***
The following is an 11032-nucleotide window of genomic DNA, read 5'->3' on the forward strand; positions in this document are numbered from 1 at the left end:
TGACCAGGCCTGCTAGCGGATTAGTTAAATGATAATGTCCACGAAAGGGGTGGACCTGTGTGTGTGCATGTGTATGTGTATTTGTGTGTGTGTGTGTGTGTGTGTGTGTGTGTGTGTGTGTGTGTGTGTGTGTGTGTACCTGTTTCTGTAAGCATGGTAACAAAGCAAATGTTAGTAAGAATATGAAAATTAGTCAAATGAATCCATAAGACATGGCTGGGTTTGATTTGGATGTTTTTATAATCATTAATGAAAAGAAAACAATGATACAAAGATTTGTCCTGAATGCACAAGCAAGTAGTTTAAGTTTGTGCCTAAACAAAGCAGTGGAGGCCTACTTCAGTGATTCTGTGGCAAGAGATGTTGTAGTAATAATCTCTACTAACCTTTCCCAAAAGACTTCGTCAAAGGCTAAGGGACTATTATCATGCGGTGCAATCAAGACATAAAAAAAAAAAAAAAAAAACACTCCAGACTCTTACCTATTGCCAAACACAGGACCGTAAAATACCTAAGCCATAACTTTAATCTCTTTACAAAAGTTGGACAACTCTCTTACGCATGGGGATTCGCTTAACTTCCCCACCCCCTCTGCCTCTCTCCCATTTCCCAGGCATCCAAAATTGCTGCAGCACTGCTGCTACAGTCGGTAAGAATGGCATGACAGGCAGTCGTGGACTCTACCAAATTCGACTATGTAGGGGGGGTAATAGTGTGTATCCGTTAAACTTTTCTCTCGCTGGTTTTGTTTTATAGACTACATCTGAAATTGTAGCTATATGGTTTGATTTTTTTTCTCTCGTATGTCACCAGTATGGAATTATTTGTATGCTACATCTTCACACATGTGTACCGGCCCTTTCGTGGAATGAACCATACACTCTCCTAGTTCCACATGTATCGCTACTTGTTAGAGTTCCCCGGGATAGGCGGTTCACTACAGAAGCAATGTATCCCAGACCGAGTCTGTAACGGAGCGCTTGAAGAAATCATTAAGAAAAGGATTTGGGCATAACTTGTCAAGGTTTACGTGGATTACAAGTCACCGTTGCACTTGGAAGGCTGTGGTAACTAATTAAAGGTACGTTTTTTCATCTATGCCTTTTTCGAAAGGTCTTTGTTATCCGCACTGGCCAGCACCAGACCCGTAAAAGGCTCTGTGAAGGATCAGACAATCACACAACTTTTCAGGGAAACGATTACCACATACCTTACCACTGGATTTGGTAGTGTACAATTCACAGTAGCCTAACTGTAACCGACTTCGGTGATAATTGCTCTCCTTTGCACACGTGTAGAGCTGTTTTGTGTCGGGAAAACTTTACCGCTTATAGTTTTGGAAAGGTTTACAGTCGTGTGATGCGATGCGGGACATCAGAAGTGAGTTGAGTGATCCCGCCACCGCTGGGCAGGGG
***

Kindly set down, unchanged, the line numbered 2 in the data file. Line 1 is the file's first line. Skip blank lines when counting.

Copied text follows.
TGACCAGGCCTGCTAGCGGATTAGTTAAATGATAATGTCCACGAAAGGGGTGGACCTGTGTGTGTGCATGTGTATGTGTATTTGTGTGTGTGTGTGTGTGTGTGTGTGTGTGTGTGTGTGTGTGTGTGTGTGTGTGTACCTGTTTCTGTAAGCATGGTAACAAAGCAAATGTTAGTAAGAATATGAAAATTAGTCAAATGAATCCATAAGACATGGCTGGGTTTGATTTGGATGTTTTTATAATCATTAATGAAAAGAAAACAATGATACAAAGATTTGTCCTGAATGCACAAGCAAGTAGTTTAAGTTTGTGCCTAAACAAAGCAGTGGAGGCCTACTTCAGTGATTCTGTGGCAAGAGATGTTGTAGTAATAATCTCTACTAACCTTTCCCAAAAGACTTCGTCAAAGGCTAAGGGACTATTATCATGCGGTGCAATCAAGACATAAAAAAAAAAAAAAAAAAACACTCCAGACTCTTACCTATTGCCAAACACAGGACCGTAAAATACCTAAGCCATAACTTTAATCTCTTTACAAAAGTTGGACAACTCTCTTACGCATGGGGATTCGCTTAACTTCCCCACCCCCTCTGCCTCTCTCCCATTTCCCAGGCATCCAAAATTGCTGCAGCACTGCTGCTACAGTCGGTAAGAATGGCATGACAGGCAGTCGTGGACTCTACCAAATTCGACTATGTAGGGGGGGTAATAGTGTGTATCCGTTAAACTTTTCTCTCGCTGGTTTTGTTTTATAGACTACATCTGAAATTGTAGCTATATGGTTTGATTTTTTTTCTCTCGTATGTCACCAGTATGGAATTATTTGTATGCTACATCTTCACACATGTGTACCGGCCCTTTCGTGGAATGAACCATACACTCTCCTAGTTCCACATGTATCGCTACTTGTTAGAGTTCCCCGGGATAGGCGGTTCACTACAGAAGCAATGTATCCCAGACCGAGTCTGTAACGGAGCGCTTGAAGAAATCATTAAGAAAAGGATTTGGGCATAACTTGTCAAGGTTTACGTGGATTACAAGTCACCGTTGCACTTGGAAGGCTGTGGTAACTAATTAAAGGTACGTTTTTTCATCTATGCCTTTTTCGAAAGGTCTTTGTTATCCGCACTGGCCAGCACCAGACCCGTAAAAGGCTCTGTGAAGGATCAGACAATCACACAACTTTTCAGGGAAACGATTACCACATACCTTACCACTGGATTTGGTAGTGTACAATTCACAGTAGCCTAACTGTAACCGACTTCGGTGATAATTGCTCTCCTTTGCACACGTGTAGAGCTGTTTTGTGTCGGGAAAACTTTACCGCTTATAGTTTTGGAAAGGTTTACAGTCGTGTGATGCGATGCGGGACATCAGAAGTGAGTTGAGTGATCCCGCCACCGCTGGGCAGGGG